And because it works to make people feel better much more rapidly than most drugs and has no negative side effects other than a few muscle aches in the beginning, he believes patient compliance will be at least as high as it is for anti-depressant drugs. Studies show 30 to 66 percent of patients prescribed drugs for depression stop taking them within one month.

"What I think happens is that it is harder for patients to begin to do exercise, but once they see the benefits and see that there are no bad effects, it is easier to maintain. With a drug, you may feel some negative side effects (dizziness, confusion, blurred vision, nausea, clumsiness and sexual dysfunction, among others) before you feel the good it is doing," he says.

More than 1,600 people volunteered for a related study two years ago that examined exercise as an alternative treatment for mild to moderate major depressive disorder. Andrea Dunn, vice president of behavioral science research at the Cooper Institute, was principle investigator for that study, which looked at patients who were not on medication.

The researchers varied the frequency of exercise and energy expended and found that the recommended "public health" dose of 30 minutes a day most days of the week or 60 minutes a day three days a week, significantly reduced the symptoms of depression.

They used a standard rating scale to assess the severity of 17 symptoms, including such things as sad, anxious or empty mood, hopelessness, insomnia and thoughts of suicide.

"There was a real reduction in symptoms - 47 percent reduction in the high-dose group, 30 percent in low dose, 28 percent in the controls," says Dunn, who was principle investigator for the DOSE Study (Depression Outcomes Study of Exercise). Results are very comparable to the relief patients get from medication or psychoanalysis, she says.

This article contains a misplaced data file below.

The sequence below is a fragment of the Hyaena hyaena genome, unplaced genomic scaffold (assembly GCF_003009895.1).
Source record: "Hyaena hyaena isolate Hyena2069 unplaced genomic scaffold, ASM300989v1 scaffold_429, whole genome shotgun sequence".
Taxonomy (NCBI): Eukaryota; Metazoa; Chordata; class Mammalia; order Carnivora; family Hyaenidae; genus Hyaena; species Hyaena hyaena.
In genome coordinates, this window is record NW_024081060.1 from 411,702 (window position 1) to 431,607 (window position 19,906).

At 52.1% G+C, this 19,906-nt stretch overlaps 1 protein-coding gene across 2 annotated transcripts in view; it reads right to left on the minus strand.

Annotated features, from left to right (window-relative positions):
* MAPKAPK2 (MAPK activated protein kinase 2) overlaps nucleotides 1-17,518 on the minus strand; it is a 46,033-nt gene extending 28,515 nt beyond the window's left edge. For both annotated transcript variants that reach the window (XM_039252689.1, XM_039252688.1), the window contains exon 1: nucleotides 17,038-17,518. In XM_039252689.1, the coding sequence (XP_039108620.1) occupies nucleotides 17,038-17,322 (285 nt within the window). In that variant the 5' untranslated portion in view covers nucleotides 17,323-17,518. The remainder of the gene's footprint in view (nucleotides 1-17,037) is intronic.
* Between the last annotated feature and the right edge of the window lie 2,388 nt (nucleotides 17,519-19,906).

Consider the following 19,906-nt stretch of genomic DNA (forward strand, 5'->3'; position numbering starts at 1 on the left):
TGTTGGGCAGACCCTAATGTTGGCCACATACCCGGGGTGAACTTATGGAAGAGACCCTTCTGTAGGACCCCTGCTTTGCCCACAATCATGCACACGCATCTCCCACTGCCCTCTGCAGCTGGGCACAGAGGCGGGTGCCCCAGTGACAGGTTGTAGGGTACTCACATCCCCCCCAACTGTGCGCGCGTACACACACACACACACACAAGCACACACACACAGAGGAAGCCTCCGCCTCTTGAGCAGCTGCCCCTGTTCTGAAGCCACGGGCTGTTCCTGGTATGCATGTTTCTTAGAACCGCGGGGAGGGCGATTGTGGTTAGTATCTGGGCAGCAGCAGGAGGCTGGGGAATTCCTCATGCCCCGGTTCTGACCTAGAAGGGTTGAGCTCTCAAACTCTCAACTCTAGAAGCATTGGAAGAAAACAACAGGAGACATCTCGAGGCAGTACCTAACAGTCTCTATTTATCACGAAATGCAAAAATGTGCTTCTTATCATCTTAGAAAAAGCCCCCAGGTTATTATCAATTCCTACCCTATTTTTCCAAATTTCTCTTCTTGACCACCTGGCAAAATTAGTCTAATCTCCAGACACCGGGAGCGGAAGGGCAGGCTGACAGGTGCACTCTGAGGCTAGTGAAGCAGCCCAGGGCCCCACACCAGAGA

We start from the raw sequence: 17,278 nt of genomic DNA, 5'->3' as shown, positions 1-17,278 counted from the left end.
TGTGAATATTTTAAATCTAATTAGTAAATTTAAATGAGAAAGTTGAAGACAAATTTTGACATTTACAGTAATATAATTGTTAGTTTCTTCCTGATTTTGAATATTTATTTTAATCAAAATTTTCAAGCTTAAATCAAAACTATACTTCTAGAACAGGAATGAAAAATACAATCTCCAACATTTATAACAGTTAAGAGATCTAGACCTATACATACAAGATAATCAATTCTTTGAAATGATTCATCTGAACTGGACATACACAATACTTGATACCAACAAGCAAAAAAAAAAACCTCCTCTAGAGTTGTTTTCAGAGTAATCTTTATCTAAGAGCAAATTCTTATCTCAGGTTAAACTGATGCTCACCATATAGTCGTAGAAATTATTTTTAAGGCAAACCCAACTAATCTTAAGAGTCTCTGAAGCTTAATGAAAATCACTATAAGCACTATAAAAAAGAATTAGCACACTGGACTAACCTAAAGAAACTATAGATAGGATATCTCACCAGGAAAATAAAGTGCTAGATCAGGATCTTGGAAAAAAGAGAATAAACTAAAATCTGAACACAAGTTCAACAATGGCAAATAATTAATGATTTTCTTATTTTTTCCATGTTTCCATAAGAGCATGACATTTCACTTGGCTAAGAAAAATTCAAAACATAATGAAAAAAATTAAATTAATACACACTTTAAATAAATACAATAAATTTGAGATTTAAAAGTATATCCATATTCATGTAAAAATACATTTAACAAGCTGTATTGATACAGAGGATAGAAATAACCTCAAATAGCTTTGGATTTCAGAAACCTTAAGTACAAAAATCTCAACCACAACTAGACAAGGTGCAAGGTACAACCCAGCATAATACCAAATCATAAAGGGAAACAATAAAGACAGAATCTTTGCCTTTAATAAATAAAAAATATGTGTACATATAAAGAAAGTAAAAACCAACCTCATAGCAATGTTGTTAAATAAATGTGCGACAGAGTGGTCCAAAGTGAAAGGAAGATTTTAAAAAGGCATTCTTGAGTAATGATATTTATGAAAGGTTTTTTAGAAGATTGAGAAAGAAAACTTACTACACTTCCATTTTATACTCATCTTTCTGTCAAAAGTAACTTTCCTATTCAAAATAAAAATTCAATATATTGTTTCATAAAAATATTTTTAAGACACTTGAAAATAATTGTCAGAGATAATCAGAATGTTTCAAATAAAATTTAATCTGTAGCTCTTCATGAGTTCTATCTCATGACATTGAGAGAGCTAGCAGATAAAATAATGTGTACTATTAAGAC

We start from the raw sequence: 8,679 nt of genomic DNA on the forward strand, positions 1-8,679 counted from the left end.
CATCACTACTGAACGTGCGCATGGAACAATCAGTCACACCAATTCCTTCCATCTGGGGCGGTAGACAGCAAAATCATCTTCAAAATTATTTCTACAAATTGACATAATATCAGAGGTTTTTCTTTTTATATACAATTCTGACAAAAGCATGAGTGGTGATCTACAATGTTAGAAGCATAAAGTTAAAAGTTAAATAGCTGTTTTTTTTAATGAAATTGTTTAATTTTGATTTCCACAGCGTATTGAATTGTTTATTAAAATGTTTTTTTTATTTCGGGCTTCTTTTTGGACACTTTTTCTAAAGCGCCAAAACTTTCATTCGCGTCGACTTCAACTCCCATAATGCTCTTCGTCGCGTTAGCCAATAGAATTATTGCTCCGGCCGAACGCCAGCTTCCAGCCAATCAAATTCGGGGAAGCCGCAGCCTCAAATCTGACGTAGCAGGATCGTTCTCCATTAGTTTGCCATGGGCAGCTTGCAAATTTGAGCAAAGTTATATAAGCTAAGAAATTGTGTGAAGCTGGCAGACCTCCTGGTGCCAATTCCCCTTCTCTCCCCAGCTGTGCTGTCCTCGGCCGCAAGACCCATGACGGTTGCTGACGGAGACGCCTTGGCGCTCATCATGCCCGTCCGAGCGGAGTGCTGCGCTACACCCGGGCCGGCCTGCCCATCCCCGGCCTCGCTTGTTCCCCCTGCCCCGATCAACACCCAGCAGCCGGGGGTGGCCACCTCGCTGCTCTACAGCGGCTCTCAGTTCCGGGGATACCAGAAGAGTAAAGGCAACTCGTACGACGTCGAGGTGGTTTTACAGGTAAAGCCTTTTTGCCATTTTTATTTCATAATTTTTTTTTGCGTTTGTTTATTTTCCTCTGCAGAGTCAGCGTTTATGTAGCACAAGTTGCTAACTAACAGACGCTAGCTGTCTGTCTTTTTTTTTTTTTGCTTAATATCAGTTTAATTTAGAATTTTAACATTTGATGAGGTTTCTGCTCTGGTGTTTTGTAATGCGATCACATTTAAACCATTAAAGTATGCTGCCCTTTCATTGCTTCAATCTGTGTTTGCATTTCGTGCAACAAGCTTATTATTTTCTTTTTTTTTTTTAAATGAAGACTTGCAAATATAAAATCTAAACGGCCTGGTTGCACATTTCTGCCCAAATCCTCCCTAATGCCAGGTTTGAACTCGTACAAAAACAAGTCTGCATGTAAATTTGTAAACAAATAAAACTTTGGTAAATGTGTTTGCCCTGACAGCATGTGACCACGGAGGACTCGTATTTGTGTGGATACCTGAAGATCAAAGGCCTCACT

Still, exercise has a long way to go in clinical trials.

There have been fewer than 20 studies of exercise's effects on depression, compared with some 600 on anti-depressant drugs since 1995, and only four or five of the exercise-and-depression studies used strict controls.

DOSE was the first randomly controlled study to use solo exercise, so that social support could be eliminated as a factor in the relief of symptoms - and it is yet to be published in a major medical journal.

The study varied the frequency and energy expended in exercise. Researchers learned that frequency (three times a week versus five) does not seem to make a difference, but total energy expended (1,200 calories a week versus 500) did make a difference. The high-dose response was much better than low-dose or control groups.